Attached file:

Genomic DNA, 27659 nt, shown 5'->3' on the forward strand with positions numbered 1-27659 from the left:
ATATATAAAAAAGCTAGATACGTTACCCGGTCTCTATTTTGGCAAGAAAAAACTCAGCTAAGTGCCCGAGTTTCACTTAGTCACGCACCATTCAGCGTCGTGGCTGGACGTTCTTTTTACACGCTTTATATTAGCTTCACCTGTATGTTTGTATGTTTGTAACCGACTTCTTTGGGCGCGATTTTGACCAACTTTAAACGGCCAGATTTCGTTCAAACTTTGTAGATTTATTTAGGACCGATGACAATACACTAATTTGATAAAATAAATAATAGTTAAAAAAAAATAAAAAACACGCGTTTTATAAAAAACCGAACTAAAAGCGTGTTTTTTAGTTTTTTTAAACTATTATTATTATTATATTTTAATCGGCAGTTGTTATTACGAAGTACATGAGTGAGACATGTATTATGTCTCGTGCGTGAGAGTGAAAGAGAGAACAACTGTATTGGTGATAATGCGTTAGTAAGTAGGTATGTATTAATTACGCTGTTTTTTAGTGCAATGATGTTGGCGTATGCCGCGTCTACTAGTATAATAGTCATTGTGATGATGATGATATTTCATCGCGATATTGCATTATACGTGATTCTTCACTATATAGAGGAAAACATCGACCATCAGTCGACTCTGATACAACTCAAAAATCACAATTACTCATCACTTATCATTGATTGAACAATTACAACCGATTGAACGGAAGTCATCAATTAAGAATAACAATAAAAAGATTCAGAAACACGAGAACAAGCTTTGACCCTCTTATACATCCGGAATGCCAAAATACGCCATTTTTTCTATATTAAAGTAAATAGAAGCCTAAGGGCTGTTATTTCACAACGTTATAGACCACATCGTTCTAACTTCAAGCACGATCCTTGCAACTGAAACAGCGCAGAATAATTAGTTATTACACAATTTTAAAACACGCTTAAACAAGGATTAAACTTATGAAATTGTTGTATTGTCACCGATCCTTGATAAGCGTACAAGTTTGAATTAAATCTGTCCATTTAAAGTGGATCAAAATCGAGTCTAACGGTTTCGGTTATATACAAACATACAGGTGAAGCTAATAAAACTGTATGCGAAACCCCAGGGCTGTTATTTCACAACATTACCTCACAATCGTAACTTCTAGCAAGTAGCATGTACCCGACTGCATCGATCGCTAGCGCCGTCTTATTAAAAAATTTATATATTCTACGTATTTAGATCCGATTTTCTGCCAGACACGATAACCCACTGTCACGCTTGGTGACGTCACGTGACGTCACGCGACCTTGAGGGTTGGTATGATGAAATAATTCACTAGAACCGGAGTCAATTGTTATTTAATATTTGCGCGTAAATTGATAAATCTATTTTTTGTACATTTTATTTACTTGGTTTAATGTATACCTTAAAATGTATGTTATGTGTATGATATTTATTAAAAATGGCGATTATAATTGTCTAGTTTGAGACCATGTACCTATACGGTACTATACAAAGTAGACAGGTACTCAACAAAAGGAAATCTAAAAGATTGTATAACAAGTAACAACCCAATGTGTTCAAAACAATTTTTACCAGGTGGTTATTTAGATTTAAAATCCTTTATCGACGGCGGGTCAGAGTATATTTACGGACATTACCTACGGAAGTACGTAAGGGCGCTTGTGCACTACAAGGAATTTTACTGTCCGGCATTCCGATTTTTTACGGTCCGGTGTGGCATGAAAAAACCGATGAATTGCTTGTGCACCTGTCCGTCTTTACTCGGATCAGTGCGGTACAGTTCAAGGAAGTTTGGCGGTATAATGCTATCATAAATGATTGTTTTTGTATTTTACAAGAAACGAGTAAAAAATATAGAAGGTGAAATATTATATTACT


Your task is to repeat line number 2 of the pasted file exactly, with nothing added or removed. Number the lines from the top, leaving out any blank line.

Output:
ATATATAAAAAAGCTAGATACGTTACCCGGTCTCTATTTTGGCAAGAAAAAACTCAGCTAAGTGCCCGAGTTTCACTTAGTCACGCACCATTCAGCGTCGTGGCTGGACGTTCTTTTTACACGCTTTATATTAGCTTCACCTGTATGTTTGTATGTTTGTAACCGACTTCTTTGGGCGCGATTTTGACCAACTTTAAACGGCCAGATTTCGTTCAAACTTTGTAGATTTATTTAGGACCGATGACAATACACTAATTTGATAAAATAAATAATAGTTAAAAAAAAATAAAAAACACGCGTTTTATAAAAAACCGAACTAAAAGCGTGTTTTTTAGTTTTTTTAAACTATTATTATTATTATATTTTAATCGGCAGTTGTTATTACGAAGTACATGAGTGAGACATGTATTATGTCTCGTGCGTGAGAGTGAAAGAGAGAACAACTGTATTGGTGATAATGCGTTAGTAAGTAGGTATGTATTAATTACGCTGTTTTTTAGTGCAATGATGTTGGCGTATGCCGCGTCTACTAGTATAATAGTCATTGTGATGATGATGATATTTCATCGCGATATTGCATTATACGTGATTCTTCACTATATAGAGGAAAACATCGACCATCAGTCGACTCTGATACAACTCAAAAATCACAATTACTCATCACTTATCATTGATTGAACAATTACAACCGATTGAACGGAAGTCATCAATTAAGAATAACAATAAAAAGATTCAGAAACACGAGAACAAGCTTTGACCCTCTTATACATCCGGAATGCCAAAATACGCCATTTTTTCTATATTAAAGTAAATAGAAGCCTAAGGGCTGTTATTTCACAACGTTATAGACCACATCGTTCTAACTTCAAGCACGATCCTTGCAACTGAAACAGCGCAGAATAATTAGTTATTACACAATTTTAAAACACGCTTAAACAAGGATTAAACTTATGAAATTGTTGTATTGTCACCGATCCTTGATAAGCGTACAAGTTTGAATTAAATCTGTCCATTTAAAGTGGATCAAAATCGAGTCTAACGGTTTCGGTTATATACAAACATACAGGTGAAGCTAATAAAACTGTATGCGAAACCCCAGGGCTGTTATTTCACAACATTACCTCACAATCGTAACTTCTAGCAAGTAGCATGTACCCGACTGCATCGATCGCTAGCGCCGTCTTATTAAAAAATTTATATATTCTACGTATTTAGATCCGATTTTCTGCCAGACACGATAACCCACTGTCACGCTTGGTGACGTCACGTGACGTCACGCGACCTTGAGGGTTGGTATGATGAAATAATTCACTAGAACCGGAGTCAATTGTTATTTAATATTTGCGCGTAAATTGATAAATCTATTTTTTGTACATTTTATTTACTTGGTTTAATGTATACCTTAAAATGTATGTTATGTGTATGATATTTATTAAAAATGGCGATTATAATTGTCTAGTTTGAGACCATGTACCTATACGGTACTATACAAAGTAGACAGGTACTCAACAAAAGGAAATCTAAAAGATTGTATAACAAGTAACAACCCAATGTGTTCAAAACAATTTTTACCAGGTGGTTATTTAGATTTAAAATCCTTTATCGACGGCGGGTCAGAGTATATTTACGGACATTACCTACGGAAGTACGTAAGGGCGCTTGTGCACTACAAGGAATTTTACTGTCCGGCATTCCGATTTTTTACGGTCCGGTGTGGCATGAAAAAACCGATGAATTGCTTGTGCACCTGTCCGTCTTTACTCGGATCAGTGCGGTACAGTTCAAGGAAGTTTGGCGGTATAATGCTATCATAAATGATTGTTTTTGTATTTTACAAGAAACGAGTAAAAAATATAGAAGGTGAAATATTATATTACT